Rather, whoever wishes to be great among you shall be your servant;
whoever wishes to be first among you shall be your slave.
Just so, the Son of Man did not come to be served but to serve
and to give his life as a ransom for many.”
I smiled when I read this passage from Matthew this week. Turns out that one of the most cutting edge concepts in organization leadership, servant leadership, is biblical. Except when Robert Greenleaf goes through it, the word of our Lord is not mentioned. Greenleaf lays down servant leadership as an exercise in collaboration, trust, foresight, listening, all wrapped up and tied together with a strong ethical canon of power and empowerment. The objective of servant leadership is the individual growth of person/leader, not advancement within the organization. As the individual grows and learns, his sphere of influence is widened, thus creating a ripple effect, where other people are served and are bettered, or at least not subject to further deprivation and suffering.
I am reminded of the story of Our Lord washing his disciples' feet. It always moves me to see our Bishop wash the feet of the people in our Diocese on Holy Thursday. A simple, but powerful gesture, signaling the source of the strength that any real leader possesses. Our Lord also talks frequently about those who are last shall be first and those who are first shall be last. He speaks of this with such matter of factness that it sends shivers down my spine, because there is no mistaking his words nor his meaning. I experience a similar feeling when I see the new priests laying prostrate on the floor in front of the whole congregation, shortly before they make that final promise. And I also experience the same feeling, over and over again, when I talk to the homeless on the sidewalks of The 'Kan--that of being in the presence of true, unmistakable Firstness, Holiness. We are called to serve and to learn; and if we are doing our best work, in the process we lead.
George Washington is a perfect example--one of the greatest leaders of this country. His ambition was nothing beyond that of a gentleman farmer. Yet his strength lay in serving the ideals of democracy. He became the point man in the bitter struggle to birth the American nation and in the process, became of one civilization's greatest soldiers, evermore to be remembered by every American school child, for always. His ambition was not remotely connected to that outcome.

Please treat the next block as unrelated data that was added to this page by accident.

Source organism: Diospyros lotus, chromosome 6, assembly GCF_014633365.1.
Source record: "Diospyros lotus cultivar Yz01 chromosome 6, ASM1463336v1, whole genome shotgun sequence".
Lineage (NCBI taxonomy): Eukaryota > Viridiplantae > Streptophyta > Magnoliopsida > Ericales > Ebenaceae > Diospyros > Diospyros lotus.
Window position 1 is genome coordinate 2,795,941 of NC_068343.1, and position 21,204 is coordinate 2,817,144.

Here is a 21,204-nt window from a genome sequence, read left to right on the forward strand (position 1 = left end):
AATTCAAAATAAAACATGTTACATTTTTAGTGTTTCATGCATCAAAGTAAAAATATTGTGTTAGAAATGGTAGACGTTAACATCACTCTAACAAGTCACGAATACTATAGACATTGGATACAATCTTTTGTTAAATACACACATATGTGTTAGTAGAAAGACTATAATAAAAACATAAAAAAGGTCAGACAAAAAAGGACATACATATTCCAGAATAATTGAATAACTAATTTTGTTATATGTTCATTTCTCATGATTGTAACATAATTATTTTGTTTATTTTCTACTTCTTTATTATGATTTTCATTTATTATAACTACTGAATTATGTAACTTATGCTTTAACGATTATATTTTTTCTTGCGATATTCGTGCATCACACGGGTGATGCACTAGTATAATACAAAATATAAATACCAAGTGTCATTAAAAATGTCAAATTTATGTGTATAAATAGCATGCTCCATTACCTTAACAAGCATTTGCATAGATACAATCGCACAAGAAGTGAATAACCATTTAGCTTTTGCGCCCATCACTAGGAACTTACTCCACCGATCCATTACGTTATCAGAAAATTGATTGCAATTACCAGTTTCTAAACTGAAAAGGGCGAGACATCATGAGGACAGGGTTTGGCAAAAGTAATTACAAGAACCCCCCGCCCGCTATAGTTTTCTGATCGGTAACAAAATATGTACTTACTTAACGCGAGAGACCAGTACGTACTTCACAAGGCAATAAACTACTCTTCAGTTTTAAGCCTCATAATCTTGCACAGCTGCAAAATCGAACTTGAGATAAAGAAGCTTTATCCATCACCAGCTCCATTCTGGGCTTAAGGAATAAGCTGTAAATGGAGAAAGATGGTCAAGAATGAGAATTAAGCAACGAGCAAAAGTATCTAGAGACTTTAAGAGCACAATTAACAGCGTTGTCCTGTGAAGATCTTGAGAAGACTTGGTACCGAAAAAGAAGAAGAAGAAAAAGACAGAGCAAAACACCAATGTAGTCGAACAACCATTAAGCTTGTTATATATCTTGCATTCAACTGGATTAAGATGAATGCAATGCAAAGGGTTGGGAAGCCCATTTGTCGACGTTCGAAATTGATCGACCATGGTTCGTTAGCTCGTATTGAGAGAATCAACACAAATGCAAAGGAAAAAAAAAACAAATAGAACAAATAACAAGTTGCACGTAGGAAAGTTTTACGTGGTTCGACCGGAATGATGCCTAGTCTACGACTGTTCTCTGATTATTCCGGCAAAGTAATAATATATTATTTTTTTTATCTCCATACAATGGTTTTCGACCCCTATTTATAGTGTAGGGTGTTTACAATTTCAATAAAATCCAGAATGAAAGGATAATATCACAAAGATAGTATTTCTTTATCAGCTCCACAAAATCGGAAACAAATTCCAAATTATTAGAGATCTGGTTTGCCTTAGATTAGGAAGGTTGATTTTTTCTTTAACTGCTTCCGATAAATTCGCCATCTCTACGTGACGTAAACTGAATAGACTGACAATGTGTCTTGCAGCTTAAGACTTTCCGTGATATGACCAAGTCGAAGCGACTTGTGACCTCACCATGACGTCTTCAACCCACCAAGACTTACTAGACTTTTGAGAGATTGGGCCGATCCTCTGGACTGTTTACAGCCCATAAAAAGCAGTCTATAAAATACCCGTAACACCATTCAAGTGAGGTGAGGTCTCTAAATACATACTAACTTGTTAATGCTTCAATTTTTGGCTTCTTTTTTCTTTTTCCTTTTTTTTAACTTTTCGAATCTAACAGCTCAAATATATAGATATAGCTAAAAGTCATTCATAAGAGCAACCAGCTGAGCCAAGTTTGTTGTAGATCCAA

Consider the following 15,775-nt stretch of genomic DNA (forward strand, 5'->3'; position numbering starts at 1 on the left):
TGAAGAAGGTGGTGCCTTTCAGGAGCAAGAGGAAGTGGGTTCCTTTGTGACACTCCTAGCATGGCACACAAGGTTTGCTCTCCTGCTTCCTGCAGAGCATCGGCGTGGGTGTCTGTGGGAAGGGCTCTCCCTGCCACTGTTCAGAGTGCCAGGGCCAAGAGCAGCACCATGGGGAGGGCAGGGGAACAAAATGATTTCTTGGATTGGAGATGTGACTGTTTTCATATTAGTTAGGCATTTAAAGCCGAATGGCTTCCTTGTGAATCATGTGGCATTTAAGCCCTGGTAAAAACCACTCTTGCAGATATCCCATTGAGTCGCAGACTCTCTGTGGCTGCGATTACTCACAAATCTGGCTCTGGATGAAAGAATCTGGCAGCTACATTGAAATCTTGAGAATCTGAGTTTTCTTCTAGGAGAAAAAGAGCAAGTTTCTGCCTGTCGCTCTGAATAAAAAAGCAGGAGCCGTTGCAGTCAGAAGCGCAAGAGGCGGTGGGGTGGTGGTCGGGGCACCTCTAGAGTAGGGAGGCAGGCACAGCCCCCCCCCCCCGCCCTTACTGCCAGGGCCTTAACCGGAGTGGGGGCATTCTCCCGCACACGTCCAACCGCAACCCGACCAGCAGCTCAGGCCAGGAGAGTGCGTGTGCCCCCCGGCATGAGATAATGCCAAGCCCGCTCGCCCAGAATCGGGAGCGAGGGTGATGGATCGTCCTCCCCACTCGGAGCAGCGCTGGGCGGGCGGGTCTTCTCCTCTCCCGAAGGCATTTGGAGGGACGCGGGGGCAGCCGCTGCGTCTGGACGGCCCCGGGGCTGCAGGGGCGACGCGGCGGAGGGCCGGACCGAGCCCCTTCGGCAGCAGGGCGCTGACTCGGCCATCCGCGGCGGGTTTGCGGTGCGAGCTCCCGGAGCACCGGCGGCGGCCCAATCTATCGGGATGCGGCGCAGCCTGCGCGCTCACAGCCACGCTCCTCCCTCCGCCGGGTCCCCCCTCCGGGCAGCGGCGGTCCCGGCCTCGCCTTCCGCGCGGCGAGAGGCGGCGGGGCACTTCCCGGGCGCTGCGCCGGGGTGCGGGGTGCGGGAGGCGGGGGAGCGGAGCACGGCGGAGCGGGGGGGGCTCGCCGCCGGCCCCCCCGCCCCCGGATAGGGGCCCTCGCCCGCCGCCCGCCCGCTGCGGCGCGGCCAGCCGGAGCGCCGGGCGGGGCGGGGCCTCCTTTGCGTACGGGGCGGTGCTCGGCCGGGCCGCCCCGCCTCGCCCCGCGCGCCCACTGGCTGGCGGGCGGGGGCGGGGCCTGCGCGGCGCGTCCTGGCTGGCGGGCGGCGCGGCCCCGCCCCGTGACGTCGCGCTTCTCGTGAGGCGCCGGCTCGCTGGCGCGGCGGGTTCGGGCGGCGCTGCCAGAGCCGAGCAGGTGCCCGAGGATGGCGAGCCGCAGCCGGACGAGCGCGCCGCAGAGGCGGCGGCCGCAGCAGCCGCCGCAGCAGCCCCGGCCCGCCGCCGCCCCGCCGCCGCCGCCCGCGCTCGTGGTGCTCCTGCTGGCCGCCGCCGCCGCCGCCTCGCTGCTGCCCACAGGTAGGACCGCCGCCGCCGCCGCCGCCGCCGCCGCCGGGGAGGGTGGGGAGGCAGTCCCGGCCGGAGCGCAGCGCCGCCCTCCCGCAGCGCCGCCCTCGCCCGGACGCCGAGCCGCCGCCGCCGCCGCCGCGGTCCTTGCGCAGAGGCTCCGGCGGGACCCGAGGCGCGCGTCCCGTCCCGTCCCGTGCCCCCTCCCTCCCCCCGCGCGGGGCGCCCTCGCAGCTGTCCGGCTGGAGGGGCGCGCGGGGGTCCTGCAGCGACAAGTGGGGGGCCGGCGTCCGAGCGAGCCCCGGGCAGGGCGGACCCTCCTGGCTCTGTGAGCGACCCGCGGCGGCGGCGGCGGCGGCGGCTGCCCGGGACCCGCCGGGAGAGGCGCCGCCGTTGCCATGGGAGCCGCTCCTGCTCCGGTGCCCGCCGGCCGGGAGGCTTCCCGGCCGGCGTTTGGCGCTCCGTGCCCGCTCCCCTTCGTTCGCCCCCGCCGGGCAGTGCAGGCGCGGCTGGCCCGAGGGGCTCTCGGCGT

In theory, much of the discussion of servant leadership is exciting and noble. In practice, it's unsettling and disquieting. You give yourself completely away. Psychologically and emotionally, you are almost barren. Not only that, you are vulnerable to the slackers, the power brokers and the ambitious. You are on uneven footing most of the time. And the rest of the time, the other guys play to your bad knee. A lot of the time you do not obtain equilibrium incrementally, but rather absorb it unknowingly. And it's not until you really need it, usually in crisis, that you realize you have strength to stand firm against the gales. Being a servant is everything it's cracked up to be.
But yet, as your results roll in, and you can feel your values and your integrity in each hand, you are heartened. And your eyes should be opened further to the plight of those around you and their needs. And your courage and your strength grow deeper and wider. Not to be served, but to serve. Help me this day.
The 'Kan EWA